A grey market isn’t unique to Maine; it’s also the main system for buying adult-use cannabis in our country’s capital, Washington, D.C., but that doesn’t mean it’s without risk.

Without government regulation, there’s no telling what’s in the cannabis people are consuming or where it came from. In states with a regulated market, cannabis is tested for pesticides, mold and other pests to ensure it’s fit for human consumption. Without government regulations, it’s possible growers will use whatever means necessary to produce the highest yield, but that often means lack of quality control.

“I think pesticides are an issue regardless of whether it’s regulated or not,” said a Maine-licensed caregiver and cultivator who goes by the name Meowy.“It’s more about how well it’s enforced. But, in the end, there will typically be producers who try to cut corners and get away with things they shouldn’t.”

What’s more, people are then turning this “dirty” weed into extracts like oil and shatter, which essentially concentrates the chemicals as well. In 2016, 25 percent of Emerald Cup extract contestants had to be disqualified for contaminants.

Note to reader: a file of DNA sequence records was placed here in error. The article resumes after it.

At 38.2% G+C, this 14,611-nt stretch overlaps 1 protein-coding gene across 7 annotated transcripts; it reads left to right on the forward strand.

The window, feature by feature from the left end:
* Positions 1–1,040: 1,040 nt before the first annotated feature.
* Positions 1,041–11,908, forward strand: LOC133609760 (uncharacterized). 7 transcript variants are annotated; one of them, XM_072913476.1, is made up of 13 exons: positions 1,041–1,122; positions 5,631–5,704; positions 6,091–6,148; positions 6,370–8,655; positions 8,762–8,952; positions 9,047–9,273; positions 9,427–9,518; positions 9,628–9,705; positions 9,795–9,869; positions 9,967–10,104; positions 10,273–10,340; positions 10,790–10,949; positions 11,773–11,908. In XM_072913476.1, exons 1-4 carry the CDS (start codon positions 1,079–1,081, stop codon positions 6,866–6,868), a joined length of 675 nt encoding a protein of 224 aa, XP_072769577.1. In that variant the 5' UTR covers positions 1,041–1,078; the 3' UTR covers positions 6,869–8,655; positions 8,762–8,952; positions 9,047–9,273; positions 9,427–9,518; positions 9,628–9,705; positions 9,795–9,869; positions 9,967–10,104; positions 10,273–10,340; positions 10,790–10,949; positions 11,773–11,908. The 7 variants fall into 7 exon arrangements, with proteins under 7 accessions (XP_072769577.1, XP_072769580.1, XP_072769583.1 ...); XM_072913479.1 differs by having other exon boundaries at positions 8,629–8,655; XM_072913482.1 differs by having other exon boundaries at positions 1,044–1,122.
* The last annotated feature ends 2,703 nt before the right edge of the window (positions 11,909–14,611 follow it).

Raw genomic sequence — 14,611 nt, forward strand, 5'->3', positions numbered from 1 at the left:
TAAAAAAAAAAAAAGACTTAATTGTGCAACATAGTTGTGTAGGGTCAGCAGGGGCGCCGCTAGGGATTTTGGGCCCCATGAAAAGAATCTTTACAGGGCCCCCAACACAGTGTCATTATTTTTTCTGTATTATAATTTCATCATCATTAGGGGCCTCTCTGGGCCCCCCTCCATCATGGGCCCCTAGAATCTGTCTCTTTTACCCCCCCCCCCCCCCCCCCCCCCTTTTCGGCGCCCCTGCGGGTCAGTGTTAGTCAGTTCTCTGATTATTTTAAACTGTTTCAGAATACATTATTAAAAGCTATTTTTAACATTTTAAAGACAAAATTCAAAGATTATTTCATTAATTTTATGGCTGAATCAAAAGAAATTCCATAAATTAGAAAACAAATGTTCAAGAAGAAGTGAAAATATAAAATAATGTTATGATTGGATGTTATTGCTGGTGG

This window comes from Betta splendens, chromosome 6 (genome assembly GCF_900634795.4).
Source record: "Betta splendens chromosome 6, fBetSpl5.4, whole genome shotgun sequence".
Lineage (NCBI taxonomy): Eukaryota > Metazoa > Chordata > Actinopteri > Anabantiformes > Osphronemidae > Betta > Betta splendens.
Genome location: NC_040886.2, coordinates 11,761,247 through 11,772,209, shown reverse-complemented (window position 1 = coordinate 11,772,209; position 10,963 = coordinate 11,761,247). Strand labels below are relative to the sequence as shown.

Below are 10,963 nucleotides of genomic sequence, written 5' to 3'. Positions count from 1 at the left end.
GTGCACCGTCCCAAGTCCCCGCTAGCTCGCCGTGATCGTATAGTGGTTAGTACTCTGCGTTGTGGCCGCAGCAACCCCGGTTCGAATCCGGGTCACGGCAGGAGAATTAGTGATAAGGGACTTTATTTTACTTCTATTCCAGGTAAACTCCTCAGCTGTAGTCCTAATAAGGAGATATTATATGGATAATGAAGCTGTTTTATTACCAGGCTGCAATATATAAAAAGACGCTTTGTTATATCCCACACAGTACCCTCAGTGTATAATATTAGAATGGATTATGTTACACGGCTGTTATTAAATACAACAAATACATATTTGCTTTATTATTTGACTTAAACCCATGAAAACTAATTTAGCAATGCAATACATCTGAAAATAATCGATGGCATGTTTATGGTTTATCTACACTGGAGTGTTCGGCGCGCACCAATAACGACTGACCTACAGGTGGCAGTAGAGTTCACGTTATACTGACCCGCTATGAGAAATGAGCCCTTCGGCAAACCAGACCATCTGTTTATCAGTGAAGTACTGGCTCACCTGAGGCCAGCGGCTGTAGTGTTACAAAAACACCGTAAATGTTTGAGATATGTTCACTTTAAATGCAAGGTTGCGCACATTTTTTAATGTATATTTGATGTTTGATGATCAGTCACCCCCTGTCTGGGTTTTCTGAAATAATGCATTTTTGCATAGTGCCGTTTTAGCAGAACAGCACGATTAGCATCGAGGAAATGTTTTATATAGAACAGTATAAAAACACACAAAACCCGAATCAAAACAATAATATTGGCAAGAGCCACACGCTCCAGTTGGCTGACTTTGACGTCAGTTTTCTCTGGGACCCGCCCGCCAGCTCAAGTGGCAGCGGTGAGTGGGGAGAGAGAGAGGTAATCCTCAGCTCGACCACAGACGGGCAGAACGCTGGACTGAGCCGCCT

On top of possibly smoking, vaping or eating pesticides and bug feces, unregulated cannabis has no traceability system. In regulated markets, every cannabis plant is tagged with a unique barcode as a clone and is tracked for its entire lifespan, until it’s sold to a customer, in systems known as “seed-to-sale.”

Seed-to-sale programs ensure no cannabis is stolen, lost or sold to a minor without the authorities being notified.

But obviously, in an unregulated market, cannabis can come from anywhere and be sold to anyone. Meaning, weed could come from organized crime and could get into the hands of teenagers.  Obviously, this is something we want to avoid, especially considering how we’ve seen teen drug use go down in regulated states, like Colorado and Washington, and we’ve seen legal weed hurt Mexican cartels.

But unregulated cannabis doesn’t necessarily come from cartels.

Illegal grows in the United States supply much of our black market pot, which, according to the Motley Fool, is a $100 billion industry. However, black market practices in America can be dangerous.

For example, illegal growers are not only more likely to use pesticides but are more likely to use dangerous and environmentally hazardous practices to avoid arousing suspicion. Around the country, there have been cases of growers rewiring the power lines used in their indoor gardens to avoid the meter, but this has also caused fires, electrocution and death.